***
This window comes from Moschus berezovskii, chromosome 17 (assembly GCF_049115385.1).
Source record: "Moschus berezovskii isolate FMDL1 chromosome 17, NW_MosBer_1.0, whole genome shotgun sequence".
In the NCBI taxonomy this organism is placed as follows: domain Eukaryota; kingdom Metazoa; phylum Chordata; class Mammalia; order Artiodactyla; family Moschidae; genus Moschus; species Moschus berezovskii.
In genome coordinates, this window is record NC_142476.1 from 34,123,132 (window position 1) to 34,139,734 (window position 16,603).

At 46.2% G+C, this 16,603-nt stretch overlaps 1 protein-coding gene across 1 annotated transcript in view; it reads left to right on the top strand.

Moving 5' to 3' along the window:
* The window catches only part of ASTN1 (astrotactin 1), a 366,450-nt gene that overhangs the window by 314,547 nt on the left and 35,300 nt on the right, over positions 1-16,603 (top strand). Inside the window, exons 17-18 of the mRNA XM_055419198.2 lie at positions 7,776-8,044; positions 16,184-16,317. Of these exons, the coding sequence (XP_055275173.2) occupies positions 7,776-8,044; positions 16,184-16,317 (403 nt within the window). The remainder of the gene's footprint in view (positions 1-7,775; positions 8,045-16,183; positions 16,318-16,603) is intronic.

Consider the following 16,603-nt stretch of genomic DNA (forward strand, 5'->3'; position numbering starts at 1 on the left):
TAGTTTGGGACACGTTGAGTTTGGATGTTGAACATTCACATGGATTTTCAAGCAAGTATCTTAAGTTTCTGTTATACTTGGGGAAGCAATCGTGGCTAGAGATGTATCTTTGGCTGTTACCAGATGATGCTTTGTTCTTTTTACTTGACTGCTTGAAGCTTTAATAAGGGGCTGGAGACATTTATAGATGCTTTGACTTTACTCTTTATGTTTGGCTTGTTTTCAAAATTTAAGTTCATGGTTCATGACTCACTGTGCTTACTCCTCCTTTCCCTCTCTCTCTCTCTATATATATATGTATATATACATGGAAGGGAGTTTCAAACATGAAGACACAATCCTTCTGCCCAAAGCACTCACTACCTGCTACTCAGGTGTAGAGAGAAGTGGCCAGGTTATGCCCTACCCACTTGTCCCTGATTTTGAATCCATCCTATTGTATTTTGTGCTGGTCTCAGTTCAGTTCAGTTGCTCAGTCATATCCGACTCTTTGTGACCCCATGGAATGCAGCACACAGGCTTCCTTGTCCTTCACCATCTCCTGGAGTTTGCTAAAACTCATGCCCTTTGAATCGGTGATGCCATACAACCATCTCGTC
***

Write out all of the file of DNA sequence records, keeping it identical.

This window comes from Moschus berezovskii, chromosome 17 (assembly GCF_049115385.1).
Source record: "Moschus berezovskii isolate FMDL1 chromosome 17, NW_MosBer_1.0, whole genome shotgun sequence".
In the NCBI taxonomy this organism is placed as follows: domain Eukaryota; kingdom Metazoa; phylum Chordata; class Mammalia; order Artiodactyla; family Moschidae; genus Moschus; species Moschus berezovskii.
In genome coordinates, this window is record NC_142476.1 from 34,123,132 (window position 1) to 34,139,734 (window position 16,603).

At 46.2% G+C, this 16,603-nt stretch overlaps 1 protein-coding gene across 1 annotated transcript in view; it reads left to right on the top strand.

Moving 5' to 3' along the window:
* The window catches only part of ASTN1 (astrotactin 1), a 366,450-nt gene that overhangs the window by 314,547 nt on the left and 35,300 nt on the right, over positions 1-16,603 (top strand). Inside the window, exons 17-18 of the mRNA XM_055419198.2 lie at positions 7,776-8,044; positions 16,184-16,317. Of these exons, the coding sequence (XP_055275173.2) occupies positions 7,776-8,044; positions 16,184-16,317 (403 nt within the window). The remainder of the gene's footprint in view (positions 1-7,775; positions 8,045-16,183; positions 16,318-16,603) is intronic.

Consider the following 16,603-nt stretch of genomic DNA (forward strand, 5'->3'; position numbering starts at 1 on the left):
TAGTTTGGGACACGTTGAGTTTGGATGTTGAACATTCACATGGATTTTCAAGCAAGTATCTTAAGTTTCTGTTATACTTGGGGAAGCAATCGTGGCTAGAGATGTATCTTTGGCTGTTACCAGATGATGCTTTGTTCTTTTTACTTGACTGCTTGAAGCTTTAATAAGGGGCTGGAGACATTTATAGATGCTTTGACTTTACTCTTTATGTTTGGCTTGTTTTCAAAATTTAAGTTCATGGTTCATGACTCACTGTGCTTACTCCTCCTTTCCCTCTCTCTCTCTCTATATATATATGTATATATACATGGAAGGGAGTTTCAAACATGAAGACACAATCCTTCTGCCCAAAGCACTCACTACCTGCTACTCAGGTGTAGAGAGAAGTGGCCAGGTTATGCCCTACCCACTTGTCCCTGATTTTGAATCCATCCTATTGTATTTTGTGCTGGTCTCAGTTCAGTTCAGTTGCTCAGTCATATCCGACTCTTTGTGACCCCATGGAATGCAGCACACAGGCTTCCTTGTCCTTCACCATCTCCTGGAGTTTGCTAAAACTCATGCCCTTTGAATCGGTGATGCCATACAACCATCTCGTC